The best deal on it comes from Tesco Wine where you appear to be able buy it for £27.30 though (unsurprisingly) it's currently sold out. Keep an eye on the site though in case it comes back. You should also be able to find it in Tesco stores, Morrisons and Booths for around £5.99. Waitrose has another blend of international and local grape varieties from this producer, a gutsy Cabernet Sauvignon/Aragonez for the same price. 

Wednesday 21 September 2011

Why it's worth buying organic bananas

It might seem strange on this blog to advocate spending more on an ingredient but frugal eating is not about buying the cheapest food you can find but eating as well as you can on a limited budget.

I spend over the odds for organic milk and eggs, real bread from a local bakery, Italian-manufactured pasta (as opposed to own brand) and some organic vegetables like carrots because there is such a marked difference in taste - and in the case of ingredients like bread they stretch further.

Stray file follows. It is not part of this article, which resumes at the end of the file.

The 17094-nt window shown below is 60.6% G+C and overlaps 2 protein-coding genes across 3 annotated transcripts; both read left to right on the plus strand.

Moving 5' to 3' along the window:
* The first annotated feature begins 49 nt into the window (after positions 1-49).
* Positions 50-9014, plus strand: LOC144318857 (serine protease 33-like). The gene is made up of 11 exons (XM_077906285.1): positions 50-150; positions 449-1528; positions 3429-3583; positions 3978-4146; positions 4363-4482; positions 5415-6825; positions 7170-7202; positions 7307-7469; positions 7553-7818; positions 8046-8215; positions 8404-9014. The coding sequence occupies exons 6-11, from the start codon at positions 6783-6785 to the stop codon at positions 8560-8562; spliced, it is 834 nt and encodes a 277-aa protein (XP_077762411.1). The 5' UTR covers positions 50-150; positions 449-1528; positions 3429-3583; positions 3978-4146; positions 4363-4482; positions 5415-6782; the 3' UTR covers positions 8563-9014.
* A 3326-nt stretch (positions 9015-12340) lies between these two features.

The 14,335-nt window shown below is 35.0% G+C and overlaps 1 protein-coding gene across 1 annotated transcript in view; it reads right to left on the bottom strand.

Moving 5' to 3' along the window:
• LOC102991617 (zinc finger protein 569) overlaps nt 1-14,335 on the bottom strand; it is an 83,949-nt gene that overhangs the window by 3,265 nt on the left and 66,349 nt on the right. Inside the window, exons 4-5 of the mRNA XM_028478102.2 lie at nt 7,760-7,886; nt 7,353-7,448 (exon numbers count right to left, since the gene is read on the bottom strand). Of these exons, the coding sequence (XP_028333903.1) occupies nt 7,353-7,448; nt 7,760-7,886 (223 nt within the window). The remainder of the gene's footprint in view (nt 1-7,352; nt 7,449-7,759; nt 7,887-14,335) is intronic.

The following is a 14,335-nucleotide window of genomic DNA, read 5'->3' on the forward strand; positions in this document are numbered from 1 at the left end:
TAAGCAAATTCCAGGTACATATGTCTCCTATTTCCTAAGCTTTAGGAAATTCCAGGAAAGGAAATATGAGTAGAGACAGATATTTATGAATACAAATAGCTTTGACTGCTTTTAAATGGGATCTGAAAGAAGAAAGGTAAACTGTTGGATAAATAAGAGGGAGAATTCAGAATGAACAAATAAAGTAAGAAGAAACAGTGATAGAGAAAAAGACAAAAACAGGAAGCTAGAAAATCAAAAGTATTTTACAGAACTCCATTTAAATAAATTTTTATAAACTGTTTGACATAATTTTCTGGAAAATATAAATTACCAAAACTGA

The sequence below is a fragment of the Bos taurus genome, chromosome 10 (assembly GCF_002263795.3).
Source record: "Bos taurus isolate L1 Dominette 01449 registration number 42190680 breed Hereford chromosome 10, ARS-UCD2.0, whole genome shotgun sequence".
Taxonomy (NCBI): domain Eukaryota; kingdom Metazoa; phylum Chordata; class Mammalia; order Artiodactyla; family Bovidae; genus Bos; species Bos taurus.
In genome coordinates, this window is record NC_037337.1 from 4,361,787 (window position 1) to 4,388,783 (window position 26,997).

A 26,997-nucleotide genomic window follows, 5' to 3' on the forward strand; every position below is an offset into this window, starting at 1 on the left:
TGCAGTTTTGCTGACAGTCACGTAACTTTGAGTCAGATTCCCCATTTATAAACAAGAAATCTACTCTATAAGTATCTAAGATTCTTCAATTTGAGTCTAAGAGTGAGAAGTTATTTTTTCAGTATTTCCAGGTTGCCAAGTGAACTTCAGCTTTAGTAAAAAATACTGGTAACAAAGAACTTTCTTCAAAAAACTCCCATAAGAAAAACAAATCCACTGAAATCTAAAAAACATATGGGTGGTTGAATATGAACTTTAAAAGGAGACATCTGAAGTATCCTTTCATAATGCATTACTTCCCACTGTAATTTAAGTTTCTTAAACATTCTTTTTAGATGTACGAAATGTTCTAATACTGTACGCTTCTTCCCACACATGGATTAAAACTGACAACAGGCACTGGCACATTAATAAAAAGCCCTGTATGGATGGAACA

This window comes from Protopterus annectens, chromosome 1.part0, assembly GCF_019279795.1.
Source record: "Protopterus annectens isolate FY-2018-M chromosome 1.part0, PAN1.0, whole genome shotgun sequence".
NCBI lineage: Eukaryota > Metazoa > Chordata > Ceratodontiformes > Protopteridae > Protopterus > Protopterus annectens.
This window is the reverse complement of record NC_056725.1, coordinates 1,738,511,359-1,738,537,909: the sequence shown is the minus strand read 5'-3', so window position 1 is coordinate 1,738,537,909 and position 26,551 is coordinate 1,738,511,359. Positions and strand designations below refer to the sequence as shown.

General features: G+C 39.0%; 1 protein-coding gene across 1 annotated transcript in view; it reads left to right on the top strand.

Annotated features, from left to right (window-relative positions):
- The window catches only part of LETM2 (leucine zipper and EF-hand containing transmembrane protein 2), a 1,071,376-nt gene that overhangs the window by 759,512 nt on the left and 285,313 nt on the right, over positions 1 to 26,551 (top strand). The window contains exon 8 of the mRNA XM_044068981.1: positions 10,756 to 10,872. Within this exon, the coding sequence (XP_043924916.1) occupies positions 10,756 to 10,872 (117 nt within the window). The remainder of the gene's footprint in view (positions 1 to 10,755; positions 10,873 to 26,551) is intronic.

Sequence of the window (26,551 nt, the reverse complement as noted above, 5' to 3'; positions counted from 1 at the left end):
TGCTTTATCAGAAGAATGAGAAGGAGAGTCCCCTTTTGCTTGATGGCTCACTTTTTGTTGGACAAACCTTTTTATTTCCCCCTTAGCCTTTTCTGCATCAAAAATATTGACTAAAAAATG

To that list I'm now going to add organic bananas.

I bought them by accident the other day thinking they were Fairtrade and couldn't believe how different they tasted. Even the green ones my husband insists on buying because he hates speckled bananas tasted sweet. Just really banana-y, as you'd expect.

I also recall that conventionally grown bananas are heavily sprayed then treated with more chemicals to ripen them - a practice reported on here in the New York Times and here in the Sunday Tribune, India

Organic bananas are not a ridiculous amount more expensive than standard ones: £1.85 a kilo in the Co-op compared to £1.15 which came to £1.35 for 5 bananas or 27p a banana. You couldn't buy a chocolate bar for that.

What foods do you think it's worth paying extra for? And - as a matter of interest - do you like your bananas green, yellow or speckled? ;-)

Friday 16 September 2011

Sampford Courtenay elderflower cider

No wine of the week this week because there's a great cider deal to highlight - 25% off all ciders at Waitrose.